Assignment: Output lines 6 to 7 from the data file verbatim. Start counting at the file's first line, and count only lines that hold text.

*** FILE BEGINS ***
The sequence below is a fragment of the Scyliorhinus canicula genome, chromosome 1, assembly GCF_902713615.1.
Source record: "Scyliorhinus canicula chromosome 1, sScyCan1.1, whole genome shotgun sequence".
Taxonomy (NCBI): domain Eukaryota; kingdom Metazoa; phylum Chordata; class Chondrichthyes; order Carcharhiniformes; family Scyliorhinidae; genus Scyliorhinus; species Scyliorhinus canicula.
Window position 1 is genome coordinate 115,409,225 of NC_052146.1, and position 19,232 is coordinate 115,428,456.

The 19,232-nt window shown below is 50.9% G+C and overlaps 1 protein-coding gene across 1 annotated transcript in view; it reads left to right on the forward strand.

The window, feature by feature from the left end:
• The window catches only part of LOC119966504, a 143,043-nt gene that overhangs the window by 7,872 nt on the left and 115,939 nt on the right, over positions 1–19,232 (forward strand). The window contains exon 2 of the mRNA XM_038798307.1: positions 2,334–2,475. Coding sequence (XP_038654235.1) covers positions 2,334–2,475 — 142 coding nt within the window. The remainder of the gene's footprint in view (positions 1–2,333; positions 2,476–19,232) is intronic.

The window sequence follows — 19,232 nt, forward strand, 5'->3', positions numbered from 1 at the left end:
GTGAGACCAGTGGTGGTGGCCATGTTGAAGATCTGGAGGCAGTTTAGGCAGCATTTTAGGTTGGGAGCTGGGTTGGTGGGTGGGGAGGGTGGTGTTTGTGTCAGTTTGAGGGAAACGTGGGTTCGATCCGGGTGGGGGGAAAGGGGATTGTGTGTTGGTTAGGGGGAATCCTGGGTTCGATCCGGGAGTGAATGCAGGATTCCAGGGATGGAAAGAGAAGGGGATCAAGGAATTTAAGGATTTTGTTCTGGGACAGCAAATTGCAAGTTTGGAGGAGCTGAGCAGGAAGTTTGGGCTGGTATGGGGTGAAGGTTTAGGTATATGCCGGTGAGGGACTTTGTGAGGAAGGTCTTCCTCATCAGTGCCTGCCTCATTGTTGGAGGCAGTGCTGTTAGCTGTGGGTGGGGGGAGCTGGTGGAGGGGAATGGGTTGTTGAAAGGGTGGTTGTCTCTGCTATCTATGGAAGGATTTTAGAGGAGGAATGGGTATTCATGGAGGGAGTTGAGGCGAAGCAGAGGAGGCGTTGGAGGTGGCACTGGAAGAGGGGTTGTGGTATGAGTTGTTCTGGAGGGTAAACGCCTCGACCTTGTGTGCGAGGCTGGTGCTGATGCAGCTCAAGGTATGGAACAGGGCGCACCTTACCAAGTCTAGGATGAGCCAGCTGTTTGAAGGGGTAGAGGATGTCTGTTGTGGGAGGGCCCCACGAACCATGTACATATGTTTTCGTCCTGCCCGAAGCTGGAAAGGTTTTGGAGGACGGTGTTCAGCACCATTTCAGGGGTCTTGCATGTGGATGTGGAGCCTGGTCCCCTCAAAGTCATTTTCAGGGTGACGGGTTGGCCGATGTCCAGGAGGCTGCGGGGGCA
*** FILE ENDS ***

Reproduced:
The window, feature by feature from the left end:
• The window catches only part of LOC119966504, a 143,043-nt gene that overhangs the window by 7,872 nt on the left and 115,939 nt on the right, over positions 1–19,232 (forward strand). The window contains exon 2 of the mRNA XM_038798307.1: positions 2,334–2,475. Coding sequence (XP_038654235.1) covers positions 2,334–2,475 — 142 coding nt within the window. The remainder of the gene's footprint in view (positions 1–2,333; positions 2,476–19,232) is intronic.